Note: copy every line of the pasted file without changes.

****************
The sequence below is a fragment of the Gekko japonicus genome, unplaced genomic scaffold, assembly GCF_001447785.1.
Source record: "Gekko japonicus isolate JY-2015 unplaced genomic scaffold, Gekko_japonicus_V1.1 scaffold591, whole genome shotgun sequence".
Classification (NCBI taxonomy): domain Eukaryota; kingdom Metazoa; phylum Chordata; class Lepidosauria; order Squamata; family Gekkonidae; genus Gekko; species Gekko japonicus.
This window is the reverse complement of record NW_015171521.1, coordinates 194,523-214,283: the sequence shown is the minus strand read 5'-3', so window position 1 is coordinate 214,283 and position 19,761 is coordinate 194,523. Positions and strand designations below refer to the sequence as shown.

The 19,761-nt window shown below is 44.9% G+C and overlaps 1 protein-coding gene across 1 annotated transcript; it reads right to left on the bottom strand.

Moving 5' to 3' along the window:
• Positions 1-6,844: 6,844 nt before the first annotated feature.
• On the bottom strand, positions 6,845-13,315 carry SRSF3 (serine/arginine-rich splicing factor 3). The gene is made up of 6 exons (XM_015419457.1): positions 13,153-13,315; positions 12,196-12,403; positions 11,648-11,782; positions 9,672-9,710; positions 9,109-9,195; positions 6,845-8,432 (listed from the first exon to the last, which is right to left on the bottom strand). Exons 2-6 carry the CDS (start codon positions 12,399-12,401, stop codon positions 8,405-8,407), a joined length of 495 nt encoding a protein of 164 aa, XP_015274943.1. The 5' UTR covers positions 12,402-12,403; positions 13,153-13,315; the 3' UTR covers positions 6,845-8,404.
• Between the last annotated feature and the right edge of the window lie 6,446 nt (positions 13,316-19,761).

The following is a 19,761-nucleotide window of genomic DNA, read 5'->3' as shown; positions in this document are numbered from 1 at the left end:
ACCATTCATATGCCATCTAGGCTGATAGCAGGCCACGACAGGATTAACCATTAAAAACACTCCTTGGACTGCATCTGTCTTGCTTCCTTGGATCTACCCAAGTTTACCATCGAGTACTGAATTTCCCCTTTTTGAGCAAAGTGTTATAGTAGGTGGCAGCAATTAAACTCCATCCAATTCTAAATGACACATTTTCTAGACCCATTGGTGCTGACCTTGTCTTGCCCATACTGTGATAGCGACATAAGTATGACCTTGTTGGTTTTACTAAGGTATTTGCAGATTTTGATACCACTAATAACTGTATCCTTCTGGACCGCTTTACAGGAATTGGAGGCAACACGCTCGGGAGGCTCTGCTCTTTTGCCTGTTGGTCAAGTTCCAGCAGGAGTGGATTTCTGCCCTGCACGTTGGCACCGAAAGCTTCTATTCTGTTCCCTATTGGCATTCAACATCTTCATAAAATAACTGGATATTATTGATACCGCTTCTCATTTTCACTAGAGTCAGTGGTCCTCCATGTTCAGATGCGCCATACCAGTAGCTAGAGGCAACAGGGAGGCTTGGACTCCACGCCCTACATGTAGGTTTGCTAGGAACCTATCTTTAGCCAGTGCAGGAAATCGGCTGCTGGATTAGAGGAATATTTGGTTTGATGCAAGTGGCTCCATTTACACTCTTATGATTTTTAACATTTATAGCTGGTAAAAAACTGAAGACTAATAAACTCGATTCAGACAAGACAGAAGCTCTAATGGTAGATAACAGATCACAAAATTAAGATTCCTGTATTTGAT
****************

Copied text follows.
The sequence below is a fragment of the Gekko japonicus genome, unplaced genomic scaffold, assembly GCF_001447785.1.
Source record: "Gekko japonicus isolate JY-2015 unplaced genomic scaffold, Gekko_japonicus_V1.1 scaffold591, whole genome shotgun sequence".
Classification (NCBI taxonomy): domain Eukaryota; kingdom Metazoa; phylum Chordata; class Lepidosauria; order Squamata; family Gekkonidae; genus Gekko; species Gekko japonicus.
This window is the reverse complement of record NW_015171521.1, coordinates 194,523-214,283: the sequence shown is the minus strand read 5'-3', so window position 1 is coordinate 214,283 and position 19,761 is coordinate 194,523. Positions and strand designations below refer to the sequence as shown.

The 19,761-nt window shown below is 44.9% G+C and overlaps 1 protein-coding gene across 1 annotated transcript; it reads right to left on the bottom strand.

Moving 5' to 3' along the window:
• Positions 1-6,844: 6,844 nt before the first annotated feature.
• On the bottom strand, positions 6,845-13,315 carry SRSF3 (serine/arginine-rich splicing factor 3). The gene is made up of 6 exons (XM_015419457.1): positions 13,153-13,315; positions 12,196-12,403; positions 11,648-11,782; positions 9,672-9,710; positions 9,109-9,195; positions 6,845-8,432 (listed from the first exon to the last, which is right to left on the bottom strand). Exons 2-6 carry the CDS (start codon positions 12,399-12,401, stop codon positions 8,405-8,407), a joined length of 495 nt encoding a protein of 164 aa, XP_015274943.1. The 5' UTR covers positions 12,402-12,403; positions 13,153-13,315; the 3' UTR covers positions 6,845-8,404.
• Between the last annotated feature and the right edge of the window lie 6,446 nt (positions 13,316-19,761).

The following is a 19,761-nucleotide window of genomic DNA, read 5'->3' as shown; positions in this document are numbered from 1 at the left end:
ACCATTCATATGCCATCTAGGCTGATAGCAGGCCACGACAGGATTAACCATTAAAAACACTCCTTGGACTGCATCTGTCTTGCTTCCTTGGATCTACCCAAGTTTACCATCGAGTACTGAATTTCCCCTTTTTGAGCAAAGTGTTATAGTAGGTGGCAGCAATTAAACTCCATCCAATTCTAAATGACACATTTTCTAGACCCATTGGTGCTGACCTTGTCTTGCCCATACTGTGATAGCGACATAAGTATGACCTTGTTGGTTTTACTAAGGTATTTGCAGATTTTGATACCACTAATAACTGTATCCTTCTGGACCGCTTTACAGGAATTGGAGGCAACACGCTCGGGAGGCTCTGCTCTTTTGCCTGTTGGTCAAGTTCCAGCAGGAGTGGATTTCTGCCCTGCACGTTGGCACCGAAAGCTTCTATTCTGTTCCCTATTGGCATTCAACATCTTCATAAAATAACTGGATATTATTGATACCGCTTCTCATTTTCACTAGAGTCAGTGGTCCTCCATGTTCAGATGCGCCATACCAGTAGCTAGAGGCAACAGGGAGGCTTGGACTCCACGCCCTACATGTAGGTTTGCTAGGAACCTATCTTTAGCCAGTGCAGGAAATCGGCTGCTGGATTAGAGGAATATTTGGTTTGATGCAAGTGGCTCCATTTACACTCTTATGATTTTTAACATTTATAGCTGGTAAAAAACTGAAGACTAATAAACTCGATTCAGACAAGACAGAAGCTCTAATGGTAGATAACAGATCACAAAATTAAGATTCCTGTATTTGAT